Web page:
• International Trusts

On November 16th 2017, Barbados sent a letter to the Chair of the Inclusive Framework on Base Erosion and Profit Shifting of the OECD stating categorically that the International Financial Services Act and the Foreign Credit for Qualifying Overseas Projects regimes will be amended by the stipulated deadline and that on-going work and progress will reported to the FHTP as Barbados continues its work with the Secretariat.

Barbados thereafter received an email from the EU, after the publication of the FHTP’s findings, stating that among other things: 1) notwithstanding that the FHTP had deemed the Fiscal Incentives Act Regime as out of scope, the EU had slightly different assessment criteria and that their experts had deemed it as in scope and 2) requested a reiterated commitment to the EU this time of what we had previously committed to with the FHTP.

Barbados responded and inquired as to the EU’s conclusion that the Fiscal Incentives Act Regime was in scope and there began a series of email dialogues between the EU and Barbados through the International Business Division. Subsequently Barbados by letter dated November 27, 2017 communicated with the General Secretariat of the Council of the European Union and the Code of Conduct Group of the EU that Barbados reiterated its commitment made to the FHTP to amend the regimes of:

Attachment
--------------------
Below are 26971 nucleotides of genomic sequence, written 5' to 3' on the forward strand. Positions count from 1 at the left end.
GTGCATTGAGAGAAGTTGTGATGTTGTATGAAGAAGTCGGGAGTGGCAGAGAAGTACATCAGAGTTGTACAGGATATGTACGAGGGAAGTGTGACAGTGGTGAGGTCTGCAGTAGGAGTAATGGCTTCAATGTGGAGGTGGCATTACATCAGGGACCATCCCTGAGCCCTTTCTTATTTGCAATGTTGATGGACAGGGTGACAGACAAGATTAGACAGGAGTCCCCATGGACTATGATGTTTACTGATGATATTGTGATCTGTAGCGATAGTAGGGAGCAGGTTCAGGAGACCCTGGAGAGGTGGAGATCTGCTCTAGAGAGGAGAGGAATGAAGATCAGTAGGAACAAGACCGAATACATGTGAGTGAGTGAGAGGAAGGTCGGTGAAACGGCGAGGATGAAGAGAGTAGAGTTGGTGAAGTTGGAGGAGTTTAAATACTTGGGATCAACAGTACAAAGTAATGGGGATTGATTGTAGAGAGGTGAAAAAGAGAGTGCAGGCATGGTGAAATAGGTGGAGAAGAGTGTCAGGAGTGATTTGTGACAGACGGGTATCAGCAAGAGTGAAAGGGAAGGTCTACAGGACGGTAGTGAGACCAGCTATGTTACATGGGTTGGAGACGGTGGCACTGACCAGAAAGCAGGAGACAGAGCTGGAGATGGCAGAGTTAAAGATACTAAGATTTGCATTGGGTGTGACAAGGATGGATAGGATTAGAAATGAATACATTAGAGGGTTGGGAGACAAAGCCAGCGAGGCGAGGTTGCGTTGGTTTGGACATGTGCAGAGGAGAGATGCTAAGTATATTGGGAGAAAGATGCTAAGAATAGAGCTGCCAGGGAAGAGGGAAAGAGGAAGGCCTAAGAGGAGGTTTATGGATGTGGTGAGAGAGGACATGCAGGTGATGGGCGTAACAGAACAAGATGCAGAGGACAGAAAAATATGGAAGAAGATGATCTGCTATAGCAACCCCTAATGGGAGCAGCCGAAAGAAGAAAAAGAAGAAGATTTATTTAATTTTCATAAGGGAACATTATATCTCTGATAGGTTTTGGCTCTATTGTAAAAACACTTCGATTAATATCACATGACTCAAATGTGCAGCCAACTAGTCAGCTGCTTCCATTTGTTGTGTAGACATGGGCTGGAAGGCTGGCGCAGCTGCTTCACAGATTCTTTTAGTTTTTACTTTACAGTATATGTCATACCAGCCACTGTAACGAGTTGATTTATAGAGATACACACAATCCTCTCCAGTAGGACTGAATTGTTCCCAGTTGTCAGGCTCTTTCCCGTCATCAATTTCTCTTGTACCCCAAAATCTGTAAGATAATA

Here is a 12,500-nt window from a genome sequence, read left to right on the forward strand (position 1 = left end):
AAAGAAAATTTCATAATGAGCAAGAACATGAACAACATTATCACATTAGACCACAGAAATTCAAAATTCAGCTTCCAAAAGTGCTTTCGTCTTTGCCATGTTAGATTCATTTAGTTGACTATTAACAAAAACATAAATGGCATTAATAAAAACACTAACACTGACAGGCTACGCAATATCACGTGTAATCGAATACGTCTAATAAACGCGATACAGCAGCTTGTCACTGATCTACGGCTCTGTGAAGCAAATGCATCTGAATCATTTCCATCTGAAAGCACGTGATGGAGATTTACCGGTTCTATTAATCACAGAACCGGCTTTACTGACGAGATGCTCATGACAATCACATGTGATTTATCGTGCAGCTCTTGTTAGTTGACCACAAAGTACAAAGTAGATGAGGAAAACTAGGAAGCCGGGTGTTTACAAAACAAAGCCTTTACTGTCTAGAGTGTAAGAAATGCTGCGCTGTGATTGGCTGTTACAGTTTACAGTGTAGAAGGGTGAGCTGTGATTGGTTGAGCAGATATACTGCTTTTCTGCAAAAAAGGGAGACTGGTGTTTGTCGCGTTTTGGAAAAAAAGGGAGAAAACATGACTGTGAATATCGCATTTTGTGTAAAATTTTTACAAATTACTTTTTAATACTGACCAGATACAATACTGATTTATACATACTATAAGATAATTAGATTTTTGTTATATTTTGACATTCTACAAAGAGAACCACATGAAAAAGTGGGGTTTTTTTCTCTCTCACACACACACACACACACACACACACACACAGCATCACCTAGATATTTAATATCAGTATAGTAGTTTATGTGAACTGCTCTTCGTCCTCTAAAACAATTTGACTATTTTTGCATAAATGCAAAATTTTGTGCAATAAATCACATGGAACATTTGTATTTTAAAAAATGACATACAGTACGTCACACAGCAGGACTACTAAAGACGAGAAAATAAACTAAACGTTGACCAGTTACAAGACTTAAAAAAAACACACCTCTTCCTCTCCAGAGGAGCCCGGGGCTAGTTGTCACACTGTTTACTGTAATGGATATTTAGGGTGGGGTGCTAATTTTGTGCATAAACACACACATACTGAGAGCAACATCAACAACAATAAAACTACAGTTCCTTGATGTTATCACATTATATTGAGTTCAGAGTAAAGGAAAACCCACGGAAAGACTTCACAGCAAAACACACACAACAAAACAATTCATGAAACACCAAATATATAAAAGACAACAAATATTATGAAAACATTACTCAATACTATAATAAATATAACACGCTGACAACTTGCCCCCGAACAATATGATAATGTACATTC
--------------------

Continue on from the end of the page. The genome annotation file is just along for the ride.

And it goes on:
• International Business Companies,
  • International Societies with Restricted Liability,
  • International trusts,
  • Qualifying Insurance Companies,
  • Exempt Insurance Companies,
  • International Financial Services Act and
  • The Foreign Credit for Qualifying Overseas Projects